Designer: Rob Daviau, Bruce Glassco, Bill McQuillan, and Mike Selinker
Publisher: Avalon Hill (Hasbro)
Date Released: 2004
Number of Players: 3-6
Age Range: 12 and up
Setup Time: about 10 minutes
Play Time: about 60 minutes
Betrayal at House on the Hill plays like the movie The Cabin in the Woods and every haunted house story caught in a blender.
Each player picks a character. But each of these characters has varying stats that will help them navigate the house. Speed, might, sanity, and knowledge come into play with the random encounters you face, and when you take damage, you take damage in one of these stats. If any stat reaches zero, you’re character dies.
All the characters are on the same team in the beginning, but as the name suggests, someone will betray the group. No one knows who’ll be the betrayer. That’s decided randomly when the haunt begins, but the haunt doesn’t begin until it’s triggered. And how can you possibly trigger the haunting when, at the start of the game, there are only three rooms: the entrance, the upper landing, and the basement landing.
Players explore the house, laying down a new tile adjacent to a door space in the room they currently occupy. Most of the rooms have icons on them, and these icons indicate whether you pick up an item, trigger an event, or get the heeby-jeebies and draw an omen card.
Omen cards stay in play and are linked with triggering the haunt. Most of these cards are pretty useful, granting the character that pulls them with a great ability, but after every drawn omen, you have to make a haunt roll. The player who drew the last omen card counts the total number of omens in play, and then they have to roll a higher number on the dice than there are omens.
Once the haunt begins, Betrayal transforms from an exploration game where everyone’s cooperating, to a competitive game of everyone versus the traitor and whatever evil has just been unleashed. There are only fifty or so combinations of omen cards to rooms with an omen symbol. When the haunt begins, you match the room with the omen to determine which haunt you’ll play. The explorers are given one book, while the traitor gets another. Both sides know certain things about the other, but most of the haunts don’t give away too much of either side. You are literally taking the point of view of either an explorer or a traitor.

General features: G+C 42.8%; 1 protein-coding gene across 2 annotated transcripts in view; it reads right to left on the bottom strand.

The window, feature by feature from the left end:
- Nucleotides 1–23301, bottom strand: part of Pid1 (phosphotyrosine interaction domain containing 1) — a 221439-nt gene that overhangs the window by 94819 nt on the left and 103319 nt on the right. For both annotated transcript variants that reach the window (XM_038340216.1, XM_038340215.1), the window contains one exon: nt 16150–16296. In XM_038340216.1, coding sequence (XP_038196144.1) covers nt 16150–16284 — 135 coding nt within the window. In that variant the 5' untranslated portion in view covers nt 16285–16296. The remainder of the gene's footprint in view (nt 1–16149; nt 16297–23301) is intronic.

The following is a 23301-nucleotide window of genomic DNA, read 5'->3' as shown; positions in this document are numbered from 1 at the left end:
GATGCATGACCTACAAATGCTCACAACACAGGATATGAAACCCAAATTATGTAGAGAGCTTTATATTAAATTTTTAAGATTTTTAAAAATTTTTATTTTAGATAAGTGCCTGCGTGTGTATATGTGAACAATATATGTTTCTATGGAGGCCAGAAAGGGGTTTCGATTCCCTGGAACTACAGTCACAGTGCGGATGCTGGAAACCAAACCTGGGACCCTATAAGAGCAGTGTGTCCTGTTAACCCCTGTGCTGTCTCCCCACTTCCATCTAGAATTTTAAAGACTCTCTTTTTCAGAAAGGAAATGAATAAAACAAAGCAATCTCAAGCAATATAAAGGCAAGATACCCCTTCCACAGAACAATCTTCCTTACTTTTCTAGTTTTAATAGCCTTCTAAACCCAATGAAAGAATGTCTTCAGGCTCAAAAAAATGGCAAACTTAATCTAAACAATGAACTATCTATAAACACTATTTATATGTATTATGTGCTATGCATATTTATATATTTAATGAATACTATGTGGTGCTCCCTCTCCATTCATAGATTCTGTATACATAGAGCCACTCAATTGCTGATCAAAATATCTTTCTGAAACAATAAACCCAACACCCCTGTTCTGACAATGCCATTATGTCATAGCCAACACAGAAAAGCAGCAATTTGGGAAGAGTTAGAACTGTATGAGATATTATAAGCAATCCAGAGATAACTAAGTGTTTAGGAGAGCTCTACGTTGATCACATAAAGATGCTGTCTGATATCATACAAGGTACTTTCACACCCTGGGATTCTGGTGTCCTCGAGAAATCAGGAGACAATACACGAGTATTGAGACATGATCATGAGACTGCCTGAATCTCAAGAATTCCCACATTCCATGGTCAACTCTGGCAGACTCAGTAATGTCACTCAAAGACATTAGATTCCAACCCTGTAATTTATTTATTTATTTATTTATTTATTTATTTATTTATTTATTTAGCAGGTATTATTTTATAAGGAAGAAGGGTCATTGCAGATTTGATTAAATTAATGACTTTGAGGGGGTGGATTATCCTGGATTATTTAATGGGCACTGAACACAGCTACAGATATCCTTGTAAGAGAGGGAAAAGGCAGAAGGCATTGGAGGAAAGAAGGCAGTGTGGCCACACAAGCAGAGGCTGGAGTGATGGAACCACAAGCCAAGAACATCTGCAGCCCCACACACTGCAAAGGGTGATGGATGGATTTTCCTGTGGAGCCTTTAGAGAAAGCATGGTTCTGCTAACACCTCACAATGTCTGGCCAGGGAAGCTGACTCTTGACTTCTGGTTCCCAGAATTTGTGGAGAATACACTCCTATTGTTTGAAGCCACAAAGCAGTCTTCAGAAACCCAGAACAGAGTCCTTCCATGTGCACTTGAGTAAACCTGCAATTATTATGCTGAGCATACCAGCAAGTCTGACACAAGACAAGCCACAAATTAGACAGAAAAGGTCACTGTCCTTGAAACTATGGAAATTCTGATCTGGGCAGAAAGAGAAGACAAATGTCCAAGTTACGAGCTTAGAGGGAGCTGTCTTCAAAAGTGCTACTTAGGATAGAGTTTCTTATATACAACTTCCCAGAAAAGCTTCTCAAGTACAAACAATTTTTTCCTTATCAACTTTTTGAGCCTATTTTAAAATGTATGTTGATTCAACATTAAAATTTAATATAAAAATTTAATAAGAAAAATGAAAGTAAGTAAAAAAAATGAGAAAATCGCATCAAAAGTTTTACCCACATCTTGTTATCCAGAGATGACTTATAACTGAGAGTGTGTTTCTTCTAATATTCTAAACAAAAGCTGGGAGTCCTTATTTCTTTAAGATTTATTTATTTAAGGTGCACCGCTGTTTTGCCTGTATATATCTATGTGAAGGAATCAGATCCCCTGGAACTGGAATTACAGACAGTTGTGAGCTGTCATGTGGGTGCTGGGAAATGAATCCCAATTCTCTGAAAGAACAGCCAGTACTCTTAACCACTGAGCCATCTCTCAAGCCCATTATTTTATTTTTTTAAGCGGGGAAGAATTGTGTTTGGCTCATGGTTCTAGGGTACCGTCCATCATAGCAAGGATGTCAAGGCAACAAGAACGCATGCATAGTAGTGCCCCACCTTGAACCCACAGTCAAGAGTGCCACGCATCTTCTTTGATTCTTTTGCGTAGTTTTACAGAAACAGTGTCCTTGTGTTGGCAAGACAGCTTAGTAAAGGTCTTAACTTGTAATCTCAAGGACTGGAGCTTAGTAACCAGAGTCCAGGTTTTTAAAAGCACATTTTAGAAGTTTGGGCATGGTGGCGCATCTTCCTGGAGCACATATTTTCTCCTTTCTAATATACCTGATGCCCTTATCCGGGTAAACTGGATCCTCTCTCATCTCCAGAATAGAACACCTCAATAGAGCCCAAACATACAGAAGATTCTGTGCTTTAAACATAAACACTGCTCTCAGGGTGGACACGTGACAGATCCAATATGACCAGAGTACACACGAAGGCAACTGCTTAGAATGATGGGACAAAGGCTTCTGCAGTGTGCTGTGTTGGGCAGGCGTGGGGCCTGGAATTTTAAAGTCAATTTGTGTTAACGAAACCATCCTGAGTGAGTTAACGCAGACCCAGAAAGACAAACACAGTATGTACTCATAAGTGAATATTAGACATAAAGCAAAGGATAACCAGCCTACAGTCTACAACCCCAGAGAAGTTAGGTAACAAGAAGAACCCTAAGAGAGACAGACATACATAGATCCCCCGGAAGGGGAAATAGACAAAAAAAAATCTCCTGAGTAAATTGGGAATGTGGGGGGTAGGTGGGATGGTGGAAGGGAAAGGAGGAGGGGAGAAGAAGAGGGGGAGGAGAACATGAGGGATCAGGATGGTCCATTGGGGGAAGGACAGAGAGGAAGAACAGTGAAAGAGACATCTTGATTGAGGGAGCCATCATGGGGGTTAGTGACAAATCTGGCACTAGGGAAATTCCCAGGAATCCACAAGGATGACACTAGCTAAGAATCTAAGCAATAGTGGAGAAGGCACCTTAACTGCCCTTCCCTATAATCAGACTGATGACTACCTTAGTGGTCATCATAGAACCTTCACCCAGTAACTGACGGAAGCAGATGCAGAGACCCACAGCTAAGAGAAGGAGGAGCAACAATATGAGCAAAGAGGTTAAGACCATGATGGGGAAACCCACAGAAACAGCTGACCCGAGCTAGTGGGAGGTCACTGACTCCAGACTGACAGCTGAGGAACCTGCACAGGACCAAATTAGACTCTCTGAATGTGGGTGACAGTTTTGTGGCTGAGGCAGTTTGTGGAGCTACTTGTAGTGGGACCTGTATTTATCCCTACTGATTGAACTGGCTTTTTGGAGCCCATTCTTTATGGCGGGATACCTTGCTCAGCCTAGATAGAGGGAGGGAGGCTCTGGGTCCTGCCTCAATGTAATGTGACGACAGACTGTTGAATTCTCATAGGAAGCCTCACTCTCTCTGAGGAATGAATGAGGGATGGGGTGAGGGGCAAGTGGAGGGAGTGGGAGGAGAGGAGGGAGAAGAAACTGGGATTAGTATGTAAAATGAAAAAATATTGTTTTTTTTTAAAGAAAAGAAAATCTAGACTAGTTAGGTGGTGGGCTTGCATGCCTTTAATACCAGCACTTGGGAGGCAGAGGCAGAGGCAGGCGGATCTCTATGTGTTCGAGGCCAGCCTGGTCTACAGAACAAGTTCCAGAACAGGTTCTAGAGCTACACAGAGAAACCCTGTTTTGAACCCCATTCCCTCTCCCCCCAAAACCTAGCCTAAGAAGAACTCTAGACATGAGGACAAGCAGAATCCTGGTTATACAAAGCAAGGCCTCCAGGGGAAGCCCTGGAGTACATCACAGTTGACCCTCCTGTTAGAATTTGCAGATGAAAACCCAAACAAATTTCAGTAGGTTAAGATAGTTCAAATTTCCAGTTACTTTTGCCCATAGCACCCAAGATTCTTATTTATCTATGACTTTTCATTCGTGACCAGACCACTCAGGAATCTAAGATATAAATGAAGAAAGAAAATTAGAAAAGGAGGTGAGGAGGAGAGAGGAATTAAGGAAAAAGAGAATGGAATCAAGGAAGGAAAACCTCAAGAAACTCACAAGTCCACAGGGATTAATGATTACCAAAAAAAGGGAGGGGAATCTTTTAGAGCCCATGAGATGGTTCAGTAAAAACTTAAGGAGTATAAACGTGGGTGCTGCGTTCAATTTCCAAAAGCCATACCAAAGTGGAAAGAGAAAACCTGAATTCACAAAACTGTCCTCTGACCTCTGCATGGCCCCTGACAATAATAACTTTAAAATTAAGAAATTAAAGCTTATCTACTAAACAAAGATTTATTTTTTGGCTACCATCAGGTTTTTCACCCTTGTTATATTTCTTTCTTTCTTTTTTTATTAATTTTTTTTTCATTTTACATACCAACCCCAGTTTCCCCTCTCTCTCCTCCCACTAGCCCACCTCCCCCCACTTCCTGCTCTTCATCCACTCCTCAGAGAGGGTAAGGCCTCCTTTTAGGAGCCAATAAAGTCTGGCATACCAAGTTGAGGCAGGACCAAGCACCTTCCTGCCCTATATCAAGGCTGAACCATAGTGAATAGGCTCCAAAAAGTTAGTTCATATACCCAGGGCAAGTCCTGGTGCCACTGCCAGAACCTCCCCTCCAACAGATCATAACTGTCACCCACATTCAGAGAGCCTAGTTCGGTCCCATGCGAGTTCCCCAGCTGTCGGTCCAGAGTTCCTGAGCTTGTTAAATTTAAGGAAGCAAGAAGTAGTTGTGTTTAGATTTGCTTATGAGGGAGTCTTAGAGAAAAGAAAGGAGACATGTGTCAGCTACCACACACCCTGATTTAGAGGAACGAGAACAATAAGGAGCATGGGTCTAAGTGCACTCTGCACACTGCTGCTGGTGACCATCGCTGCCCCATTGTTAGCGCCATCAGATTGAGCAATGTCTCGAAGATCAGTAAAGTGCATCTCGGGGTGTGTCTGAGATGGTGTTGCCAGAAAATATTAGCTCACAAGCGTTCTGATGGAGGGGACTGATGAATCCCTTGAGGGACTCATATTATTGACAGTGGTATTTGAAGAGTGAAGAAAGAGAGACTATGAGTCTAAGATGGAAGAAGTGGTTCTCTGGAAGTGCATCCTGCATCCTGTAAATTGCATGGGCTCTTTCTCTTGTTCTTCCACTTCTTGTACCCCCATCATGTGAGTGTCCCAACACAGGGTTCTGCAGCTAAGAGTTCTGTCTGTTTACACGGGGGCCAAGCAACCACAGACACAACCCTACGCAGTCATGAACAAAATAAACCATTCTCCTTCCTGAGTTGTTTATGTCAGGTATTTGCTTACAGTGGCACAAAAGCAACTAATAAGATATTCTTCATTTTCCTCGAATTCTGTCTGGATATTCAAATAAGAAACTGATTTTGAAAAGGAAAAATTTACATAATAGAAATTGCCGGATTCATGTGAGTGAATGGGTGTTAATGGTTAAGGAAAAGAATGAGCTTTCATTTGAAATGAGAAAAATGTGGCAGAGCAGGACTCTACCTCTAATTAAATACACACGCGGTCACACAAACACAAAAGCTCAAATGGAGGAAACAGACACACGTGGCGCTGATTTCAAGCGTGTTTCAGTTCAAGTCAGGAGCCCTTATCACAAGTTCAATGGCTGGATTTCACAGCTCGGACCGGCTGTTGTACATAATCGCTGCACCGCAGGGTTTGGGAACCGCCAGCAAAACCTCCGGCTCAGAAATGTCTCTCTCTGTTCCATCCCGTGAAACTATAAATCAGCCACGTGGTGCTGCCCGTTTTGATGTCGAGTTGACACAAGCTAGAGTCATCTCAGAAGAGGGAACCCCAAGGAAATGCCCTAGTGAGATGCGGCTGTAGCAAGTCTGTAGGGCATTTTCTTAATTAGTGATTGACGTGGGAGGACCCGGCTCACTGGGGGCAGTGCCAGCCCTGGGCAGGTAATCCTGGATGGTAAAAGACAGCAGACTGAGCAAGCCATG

Taking on the point of view of a character is the beauty of Betrayal at House on the Hill. I’ve played several games where the traitor thinks one thing about the explorers, but the truth the traitor knows about the explorers is way off, and at the same time, what the explorers think the traitor is trying to do is not what they’re trying to accomplish. Mayhem ensues, a win condition is met (variable with each haunt), and usually you’ll be tickled to see how wrong you were about the other side.
Betrayal is very text heavy, so younger players may have trouble. Plus the theme of a haunted house may not go over well with really young players—there is some graphic but not foul language—but for those who love horror movies, this is a must play.
Most major horror movie archetypes—and even some obscure ones—are represented with Betrayal’s fifty haunts. But there doesn’t seem to be a lot of strategy until after the haunt begins. I will say that a larger house makes it easier for the traitor, while a smaller house—or at least finding a route to and from the basement—makes stopping the traitor easier. But who knows who will be the traitor?
Verdict: Fantastic theme game that nails the feeling of exploring a haunted house, and then stepping in some bad juju with the house coming to life.